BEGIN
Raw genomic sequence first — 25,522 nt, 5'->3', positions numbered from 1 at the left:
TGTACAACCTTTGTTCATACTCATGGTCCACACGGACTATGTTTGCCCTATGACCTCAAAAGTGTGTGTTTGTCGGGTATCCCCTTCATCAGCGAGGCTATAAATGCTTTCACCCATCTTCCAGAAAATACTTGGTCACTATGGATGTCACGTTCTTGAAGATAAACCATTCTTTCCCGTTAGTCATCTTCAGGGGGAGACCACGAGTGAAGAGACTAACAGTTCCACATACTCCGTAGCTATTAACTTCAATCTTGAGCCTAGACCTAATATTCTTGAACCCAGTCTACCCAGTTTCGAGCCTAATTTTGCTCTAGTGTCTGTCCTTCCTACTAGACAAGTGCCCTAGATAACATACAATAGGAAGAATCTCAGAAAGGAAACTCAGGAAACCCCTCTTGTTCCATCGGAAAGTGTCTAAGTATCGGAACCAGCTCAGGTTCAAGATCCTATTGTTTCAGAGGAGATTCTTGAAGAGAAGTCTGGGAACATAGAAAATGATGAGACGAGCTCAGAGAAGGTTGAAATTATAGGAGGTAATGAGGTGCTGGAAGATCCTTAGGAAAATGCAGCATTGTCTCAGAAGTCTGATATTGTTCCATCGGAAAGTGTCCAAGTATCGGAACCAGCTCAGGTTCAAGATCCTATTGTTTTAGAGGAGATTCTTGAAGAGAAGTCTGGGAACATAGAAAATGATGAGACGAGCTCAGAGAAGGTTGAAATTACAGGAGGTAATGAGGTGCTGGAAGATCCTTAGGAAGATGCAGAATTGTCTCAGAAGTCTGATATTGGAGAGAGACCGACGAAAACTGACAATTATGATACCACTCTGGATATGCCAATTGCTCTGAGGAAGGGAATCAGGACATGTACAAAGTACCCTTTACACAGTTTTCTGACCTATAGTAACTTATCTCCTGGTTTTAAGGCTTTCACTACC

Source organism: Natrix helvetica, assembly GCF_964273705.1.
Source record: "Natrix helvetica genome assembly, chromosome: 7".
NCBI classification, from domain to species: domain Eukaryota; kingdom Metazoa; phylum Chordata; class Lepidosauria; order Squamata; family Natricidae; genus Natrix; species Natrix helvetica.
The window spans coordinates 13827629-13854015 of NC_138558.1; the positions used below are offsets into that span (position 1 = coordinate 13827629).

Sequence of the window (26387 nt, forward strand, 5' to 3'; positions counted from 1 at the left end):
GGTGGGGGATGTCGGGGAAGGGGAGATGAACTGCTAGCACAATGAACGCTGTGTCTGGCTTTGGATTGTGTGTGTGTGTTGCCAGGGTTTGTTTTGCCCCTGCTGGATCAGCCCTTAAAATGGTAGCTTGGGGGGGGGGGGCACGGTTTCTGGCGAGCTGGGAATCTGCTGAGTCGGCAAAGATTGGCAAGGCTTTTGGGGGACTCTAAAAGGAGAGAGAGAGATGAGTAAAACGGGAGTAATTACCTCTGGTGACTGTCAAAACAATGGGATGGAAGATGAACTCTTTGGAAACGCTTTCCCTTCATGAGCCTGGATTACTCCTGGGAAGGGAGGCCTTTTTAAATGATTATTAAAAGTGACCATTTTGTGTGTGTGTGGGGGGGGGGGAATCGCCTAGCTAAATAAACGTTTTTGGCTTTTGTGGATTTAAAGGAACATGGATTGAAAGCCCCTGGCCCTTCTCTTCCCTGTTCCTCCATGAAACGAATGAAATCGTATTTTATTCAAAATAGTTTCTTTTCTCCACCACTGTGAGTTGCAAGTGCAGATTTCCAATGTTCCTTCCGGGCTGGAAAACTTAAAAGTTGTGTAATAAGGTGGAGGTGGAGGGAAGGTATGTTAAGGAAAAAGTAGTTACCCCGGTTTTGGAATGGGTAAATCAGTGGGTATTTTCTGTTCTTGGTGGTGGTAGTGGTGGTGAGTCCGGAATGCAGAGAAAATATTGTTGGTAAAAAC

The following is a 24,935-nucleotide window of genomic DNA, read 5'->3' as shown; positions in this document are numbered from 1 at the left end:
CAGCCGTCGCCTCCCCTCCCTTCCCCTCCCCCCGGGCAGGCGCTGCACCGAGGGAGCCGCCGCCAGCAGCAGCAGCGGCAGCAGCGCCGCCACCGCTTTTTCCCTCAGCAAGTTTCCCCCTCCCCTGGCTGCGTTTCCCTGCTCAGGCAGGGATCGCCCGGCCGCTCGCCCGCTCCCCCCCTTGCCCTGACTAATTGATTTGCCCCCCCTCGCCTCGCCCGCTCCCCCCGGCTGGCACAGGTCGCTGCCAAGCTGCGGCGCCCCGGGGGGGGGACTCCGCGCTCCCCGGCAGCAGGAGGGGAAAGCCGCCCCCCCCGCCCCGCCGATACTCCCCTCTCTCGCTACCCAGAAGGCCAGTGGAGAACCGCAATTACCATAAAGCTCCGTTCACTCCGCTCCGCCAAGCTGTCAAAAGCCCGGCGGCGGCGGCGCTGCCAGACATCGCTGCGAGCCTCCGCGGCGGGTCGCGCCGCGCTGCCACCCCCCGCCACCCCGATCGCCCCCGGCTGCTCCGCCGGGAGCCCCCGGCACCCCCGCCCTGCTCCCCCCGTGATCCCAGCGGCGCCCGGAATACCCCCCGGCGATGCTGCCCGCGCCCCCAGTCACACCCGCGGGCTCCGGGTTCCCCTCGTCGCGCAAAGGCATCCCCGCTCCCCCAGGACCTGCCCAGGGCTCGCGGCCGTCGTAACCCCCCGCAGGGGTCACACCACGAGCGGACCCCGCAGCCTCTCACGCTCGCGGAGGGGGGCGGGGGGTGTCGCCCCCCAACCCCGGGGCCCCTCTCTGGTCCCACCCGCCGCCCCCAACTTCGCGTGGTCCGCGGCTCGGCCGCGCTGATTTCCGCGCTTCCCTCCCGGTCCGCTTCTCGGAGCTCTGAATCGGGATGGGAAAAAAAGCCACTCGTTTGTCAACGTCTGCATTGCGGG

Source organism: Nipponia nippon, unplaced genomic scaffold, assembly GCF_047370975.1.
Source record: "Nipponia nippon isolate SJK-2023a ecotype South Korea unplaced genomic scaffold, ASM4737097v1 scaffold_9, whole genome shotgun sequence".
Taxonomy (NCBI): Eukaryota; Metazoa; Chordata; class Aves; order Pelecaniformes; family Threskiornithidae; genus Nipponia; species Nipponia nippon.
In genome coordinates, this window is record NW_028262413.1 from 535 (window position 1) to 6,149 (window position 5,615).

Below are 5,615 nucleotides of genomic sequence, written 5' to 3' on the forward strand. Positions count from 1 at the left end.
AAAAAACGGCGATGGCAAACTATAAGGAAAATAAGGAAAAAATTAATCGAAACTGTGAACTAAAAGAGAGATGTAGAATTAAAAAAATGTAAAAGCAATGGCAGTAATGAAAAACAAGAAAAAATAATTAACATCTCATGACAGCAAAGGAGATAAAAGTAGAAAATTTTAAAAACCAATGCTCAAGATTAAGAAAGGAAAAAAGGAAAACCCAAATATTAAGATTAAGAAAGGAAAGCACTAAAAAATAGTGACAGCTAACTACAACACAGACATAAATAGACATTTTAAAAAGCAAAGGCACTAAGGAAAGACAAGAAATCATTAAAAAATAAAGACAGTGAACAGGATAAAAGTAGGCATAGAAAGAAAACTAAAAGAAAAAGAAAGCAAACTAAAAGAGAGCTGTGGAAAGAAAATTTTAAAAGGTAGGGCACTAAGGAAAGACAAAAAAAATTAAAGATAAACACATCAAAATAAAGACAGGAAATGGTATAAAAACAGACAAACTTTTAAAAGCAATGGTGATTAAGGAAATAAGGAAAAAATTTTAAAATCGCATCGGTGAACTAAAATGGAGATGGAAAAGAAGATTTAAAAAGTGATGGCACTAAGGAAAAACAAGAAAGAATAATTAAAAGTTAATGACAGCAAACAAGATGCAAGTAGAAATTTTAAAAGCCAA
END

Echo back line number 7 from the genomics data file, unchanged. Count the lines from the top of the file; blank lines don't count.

Sequence of the window (26387 nt, forward strand, 5' to 3'; positions counted from 1 at the left end):